Have you thought about growing a few roses or just been wondering which types of roses might be successful in your garden?
This Sunday, June 29, the Kitsap County Rose Society will host a Rose Show in Silverdale at the Community Center, next to Walgreens, from 11 a.m. to 3:30 p.m. You will see all types of roses that others are growing locally. Consulting rosarians will also be present for you to ask questions and get information for successful rose growing.
If Sunday does not fit your schedule, the next club meeting will be Monday, July 14, 6:30 to 9 p.m. at Fire Station 41 in Bremerton, at the corner of Old Military and Fairgrounds Rd. NE.
We have a horticulture question-and-answer session at 6:30 p.m. and the speaker topic meeting at 7. In July, I will be talking about Austin roses and showing many beautiful Austin rose pictures I have collected this summer.
Now that we are entering the dry weather season, any roses you have planted in your garden need observation for lack of water. Roses will give the most blooms if you water two or three times a week.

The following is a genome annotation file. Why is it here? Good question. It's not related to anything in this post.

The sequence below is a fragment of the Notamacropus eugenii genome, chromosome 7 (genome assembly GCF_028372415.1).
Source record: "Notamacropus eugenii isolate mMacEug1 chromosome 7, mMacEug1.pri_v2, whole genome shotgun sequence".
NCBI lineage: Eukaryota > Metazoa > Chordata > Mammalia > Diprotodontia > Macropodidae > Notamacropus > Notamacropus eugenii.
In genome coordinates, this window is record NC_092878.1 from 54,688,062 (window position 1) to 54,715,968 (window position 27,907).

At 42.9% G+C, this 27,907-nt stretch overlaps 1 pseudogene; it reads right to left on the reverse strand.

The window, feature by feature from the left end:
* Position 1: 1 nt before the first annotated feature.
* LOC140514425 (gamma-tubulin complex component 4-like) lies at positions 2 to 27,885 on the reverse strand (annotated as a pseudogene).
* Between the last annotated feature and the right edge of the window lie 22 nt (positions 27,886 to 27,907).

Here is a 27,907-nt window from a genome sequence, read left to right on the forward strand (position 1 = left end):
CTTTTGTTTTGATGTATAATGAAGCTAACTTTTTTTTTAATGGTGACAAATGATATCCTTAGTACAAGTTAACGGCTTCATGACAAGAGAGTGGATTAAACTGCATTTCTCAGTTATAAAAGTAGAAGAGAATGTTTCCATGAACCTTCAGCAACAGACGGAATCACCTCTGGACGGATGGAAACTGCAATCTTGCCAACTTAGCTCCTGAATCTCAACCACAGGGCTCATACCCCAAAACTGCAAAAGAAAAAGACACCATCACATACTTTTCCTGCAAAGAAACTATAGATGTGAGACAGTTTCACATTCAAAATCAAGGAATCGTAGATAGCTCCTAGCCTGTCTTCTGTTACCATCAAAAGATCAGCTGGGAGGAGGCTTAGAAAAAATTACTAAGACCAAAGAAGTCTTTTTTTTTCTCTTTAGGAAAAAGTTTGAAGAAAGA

The bloom cycle naturally slows down in July and if you keep the plants from drying out, you will be rewarded with blooms this fall. Dry roses are stressed roses and often spider mites and powdery mildew attack stressed roses in July and August.
So keep your roses hydrated and spray off any spider mites you see with a blast of water. Powdery mildew attacks fresh rose growth near the buds and can be cut off without harm and put in the trash, not yard waste.
Some people mulch roses. I only use compost and try to keep any mulch away from the base of the rose during summer. I will explain winter mulching at another time, but for moisture retention, do not mulch all the way up to the shank of the rose; it could set up a fungal infection such as rot or provide a habitat for slugs.